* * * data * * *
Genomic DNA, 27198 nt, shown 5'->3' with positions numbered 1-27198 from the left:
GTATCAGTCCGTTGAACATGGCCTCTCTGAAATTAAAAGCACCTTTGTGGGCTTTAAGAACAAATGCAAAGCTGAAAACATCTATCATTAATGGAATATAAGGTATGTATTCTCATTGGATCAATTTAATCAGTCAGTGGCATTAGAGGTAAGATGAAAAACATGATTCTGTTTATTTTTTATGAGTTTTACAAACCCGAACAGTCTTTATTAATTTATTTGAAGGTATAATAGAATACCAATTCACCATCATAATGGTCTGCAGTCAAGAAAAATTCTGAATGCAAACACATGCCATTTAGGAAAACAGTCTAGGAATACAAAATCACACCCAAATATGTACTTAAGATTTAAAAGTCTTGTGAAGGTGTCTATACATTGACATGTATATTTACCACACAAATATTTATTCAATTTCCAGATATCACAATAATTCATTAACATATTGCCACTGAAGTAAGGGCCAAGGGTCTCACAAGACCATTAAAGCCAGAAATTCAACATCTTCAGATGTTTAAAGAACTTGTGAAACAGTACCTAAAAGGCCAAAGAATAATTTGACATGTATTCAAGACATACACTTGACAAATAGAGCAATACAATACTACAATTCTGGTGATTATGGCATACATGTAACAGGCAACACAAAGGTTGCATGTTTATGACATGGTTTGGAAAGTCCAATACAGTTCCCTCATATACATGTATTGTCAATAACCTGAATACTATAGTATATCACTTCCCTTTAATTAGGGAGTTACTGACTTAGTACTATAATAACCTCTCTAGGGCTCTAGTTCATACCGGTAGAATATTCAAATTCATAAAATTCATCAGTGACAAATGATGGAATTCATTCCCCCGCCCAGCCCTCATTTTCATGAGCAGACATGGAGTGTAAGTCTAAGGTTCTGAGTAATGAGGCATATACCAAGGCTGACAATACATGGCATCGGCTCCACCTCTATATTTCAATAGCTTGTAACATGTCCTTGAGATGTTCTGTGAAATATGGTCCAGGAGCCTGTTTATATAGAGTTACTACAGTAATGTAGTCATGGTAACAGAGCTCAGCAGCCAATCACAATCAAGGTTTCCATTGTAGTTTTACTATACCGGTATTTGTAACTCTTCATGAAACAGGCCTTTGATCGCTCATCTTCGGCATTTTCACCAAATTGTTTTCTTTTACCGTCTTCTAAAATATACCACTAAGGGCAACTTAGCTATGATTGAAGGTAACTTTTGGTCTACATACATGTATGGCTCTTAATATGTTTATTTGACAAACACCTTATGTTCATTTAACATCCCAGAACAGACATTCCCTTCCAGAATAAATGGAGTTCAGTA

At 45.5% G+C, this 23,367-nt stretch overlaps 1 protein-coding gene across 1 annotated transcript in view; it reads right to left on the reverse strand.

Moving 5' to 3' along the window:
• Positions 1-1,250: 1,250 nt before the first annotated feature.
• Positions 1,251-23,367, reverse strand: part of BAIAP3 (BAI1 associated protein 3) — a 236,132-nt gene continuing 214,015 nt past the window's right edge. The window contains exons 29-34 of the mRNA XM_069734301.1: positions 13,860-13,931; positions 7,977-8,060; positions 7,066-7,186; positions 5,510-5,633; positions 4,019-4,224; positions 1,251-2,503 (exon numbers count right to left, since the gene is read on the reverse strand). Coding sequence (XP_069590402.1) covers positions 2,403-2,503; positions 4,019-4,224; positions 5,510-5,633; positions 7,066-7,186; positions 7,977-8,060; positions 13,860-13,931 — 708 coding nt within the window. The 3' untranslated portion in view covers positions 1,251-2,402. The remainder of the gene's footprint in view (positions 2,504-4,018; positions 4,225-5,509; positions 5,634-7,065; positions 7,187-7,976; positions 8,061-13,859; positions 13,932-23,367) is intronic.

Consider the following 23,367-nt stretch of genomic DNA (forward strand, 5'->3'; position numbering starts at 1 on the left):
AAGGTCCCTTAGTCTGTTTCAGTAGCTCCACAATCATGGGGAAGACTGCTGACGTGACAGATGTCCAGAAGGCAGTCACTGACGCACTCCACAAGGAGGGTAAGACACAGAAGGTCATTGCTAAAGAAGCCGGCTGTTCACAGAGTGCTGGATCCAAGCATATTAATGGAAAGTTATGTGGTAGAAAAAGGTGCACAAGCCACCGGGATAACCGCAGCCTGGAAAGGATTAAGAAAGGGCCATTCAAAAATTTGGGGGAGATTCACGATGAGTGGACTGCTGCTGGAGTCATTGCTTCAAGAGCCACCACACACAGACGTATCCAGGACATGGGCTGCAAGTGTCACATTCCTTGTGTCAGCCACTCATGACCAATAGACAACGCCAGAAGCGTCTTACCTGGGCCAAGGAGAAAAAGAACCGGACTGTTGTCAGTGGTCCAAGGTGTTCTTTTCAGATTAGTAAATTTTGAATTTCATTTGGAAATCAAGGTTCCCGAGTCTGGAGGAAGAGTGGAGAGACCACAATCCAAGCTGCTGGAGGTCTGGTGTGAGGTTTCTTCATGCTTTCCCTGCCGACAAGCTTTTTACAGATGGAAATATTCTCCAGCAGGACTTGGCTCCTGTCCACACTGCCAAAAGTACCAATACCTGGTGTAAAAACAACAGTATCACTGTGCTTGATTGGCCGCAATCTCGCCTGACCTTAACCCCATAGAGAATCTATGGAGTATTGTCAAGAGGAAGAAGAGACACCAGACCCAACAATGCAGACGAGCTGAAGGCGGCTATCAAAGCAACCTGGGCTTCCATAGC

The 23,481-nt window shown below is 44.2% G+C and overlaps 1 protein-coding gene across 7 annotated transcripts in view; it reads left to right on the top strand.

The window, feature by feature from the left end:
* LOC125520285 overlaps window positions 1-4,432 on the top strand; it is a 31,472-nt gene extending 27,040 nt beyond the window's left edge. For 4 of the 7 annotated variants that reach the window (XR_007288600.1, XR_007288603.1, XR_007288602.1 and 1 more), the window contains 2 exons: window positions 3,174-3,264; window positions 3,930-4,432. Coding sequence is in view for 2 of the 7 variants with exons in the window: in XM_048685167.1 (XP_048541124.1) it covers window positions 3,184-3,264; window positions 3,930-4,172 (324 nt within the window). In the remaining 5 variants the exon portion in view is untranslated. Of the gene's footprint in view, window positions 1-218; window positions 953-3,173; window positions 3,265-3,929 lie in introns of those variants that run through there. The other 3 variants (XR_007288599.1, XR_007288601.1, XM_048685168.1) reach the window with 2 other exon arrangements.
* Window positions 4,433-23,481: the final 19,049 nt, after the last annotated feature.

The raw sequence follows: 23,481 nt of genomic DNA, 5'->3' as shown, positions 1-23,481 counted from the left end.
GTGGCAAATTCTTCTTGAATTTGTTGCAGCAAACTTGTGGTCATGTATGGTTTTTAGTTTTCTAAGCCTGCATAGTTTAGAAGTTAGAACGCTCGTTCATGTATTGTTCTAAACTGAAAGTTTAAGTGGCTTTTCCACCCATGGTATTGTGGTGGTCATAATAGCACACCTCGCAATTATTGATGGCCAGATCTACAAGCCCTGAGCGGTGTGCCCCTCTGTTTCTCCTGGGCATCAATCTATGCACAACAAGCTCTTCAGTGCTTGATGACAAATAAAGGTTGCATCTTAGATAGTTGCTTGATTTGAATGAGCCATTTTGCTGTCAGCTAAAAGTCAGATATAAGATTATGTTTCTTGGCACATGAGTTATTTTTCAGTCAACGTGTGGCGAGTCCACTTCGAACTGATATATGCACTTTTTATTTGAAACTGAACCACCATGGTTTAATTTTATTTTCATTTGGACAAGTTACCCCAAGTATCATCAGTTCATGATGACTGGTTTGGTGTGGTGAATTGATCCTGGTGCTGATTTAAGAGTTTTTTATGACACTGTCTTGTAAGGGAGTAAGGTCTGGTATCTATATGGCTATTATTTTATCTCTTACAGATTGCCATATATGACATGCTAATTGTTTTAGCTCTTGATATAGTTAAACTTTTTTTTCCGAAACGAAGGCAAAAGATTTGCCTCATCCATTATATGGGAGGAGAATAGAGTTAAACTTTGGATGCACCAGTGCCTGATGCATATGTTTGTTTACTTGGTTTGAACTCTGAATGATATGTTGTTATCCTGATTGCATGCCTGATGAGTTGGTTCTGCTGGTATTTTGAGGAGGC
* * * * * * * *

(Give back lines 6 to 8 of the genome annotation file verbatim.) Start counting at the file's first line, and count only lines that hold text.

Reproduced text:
• Positions 1,251-23,367, reverse strand: part of BAIAP3 (BAI1 associated protein 3) — a 236,132-nt gene continuing 214,015 nt past the window's right edge. The window contains exons 29-34 of the mRNA XM_069734301.1: positions 13,860-13,931; positions 7,977-8,060; positions 7,066-7,186; positions 5,510-5,633; positions 4,019-4,224; positions 1,251-2,503 (exon numbers count right to left, since the gene is read on the reverse strand). Coding sequence (XP_069590402.1) covers positions 2,403-2,503; positions 4,019-4,224; positions 5,510-5,633; positions 7,066-7,186; positions 7,977-8,060; positions 13,860-13,931 — 708 coding nt within the window. The 3' untranslated portion in view covers positions 1,251-2,402. The remainder of the gene's footprint in view (positions 2,504-4,018; positions 4,225-5,509; positions 5,634-7,065; positions 7,187-7,976; positions 8,061-13,859; positions 13,932-23,367) is intronic.

Consider the following 23,367-nt stretch of genomic DNA (forward strand, 5'->3'; position numbering starts at 1 on the left):
AAGGTCCCTTAGTCTGTTTCAGTAGCTCCACAATCATGGGGAAGACTGCTGACGTGACAGATGTCCAGAAGGCAGTCACTGACGCACTCCACAAGGAGGGTAAGACACAGAAGGTCATTGCTAAAGAAGCCGGCTGTTCACAGAGTGCTGGATCCAAGCATATTAATGGAAAGTTATGTGGTAGAAAAAGGTGCACAAGCCACCGGGATAACCGCAGCCTGGAAAGGATTAAGAAAGGGCCATTCAAAAATTTGGGGGAGATTCACGATGAGTGGACTGCTGCTGGAGTCATTGCTTCAAGAGCCACCACACACAGACGTATCCAGGACATGGGCTGCAAGTGTCACATTCCTTGTGTCAGCCACTCATGACCAATAGACAACGCCAGAAGCGTCTTACCTGGGCCAAGGAGAAAAAGAACCGGACTGTTGTCAGTGGTCCAAGGTGTTCTTTTCAGATTAGTAAATTTTGAATTTCATTTGGAAATCAAGGTTCCCGAGTCTGGAGGAAGAGTGGAGAGACCACAATCCAAGCTGCTGGAGGTCTGGTGTGAGGTTTCTTCATGCTTTCCCTGCCGACAAGCTTTTTACAGATGGAAATATTCTCCAGCAGGACTTGGCTCCTGTCCACACTGCCAAAAGTACCAATACCTGGTGTAAAAACAACAGTATCACTGTGCTTGATTGGCCGCAATCTCGCCTGACCTTAACCCCATAGAGAATCTATGGAGTATTGTCAAGAGGAAGAAGAGACACCAGACCCAACAATGCAGACGAGCTGAAGGCGGCTATCAAAGCAACCTGGGCTTCCATAGC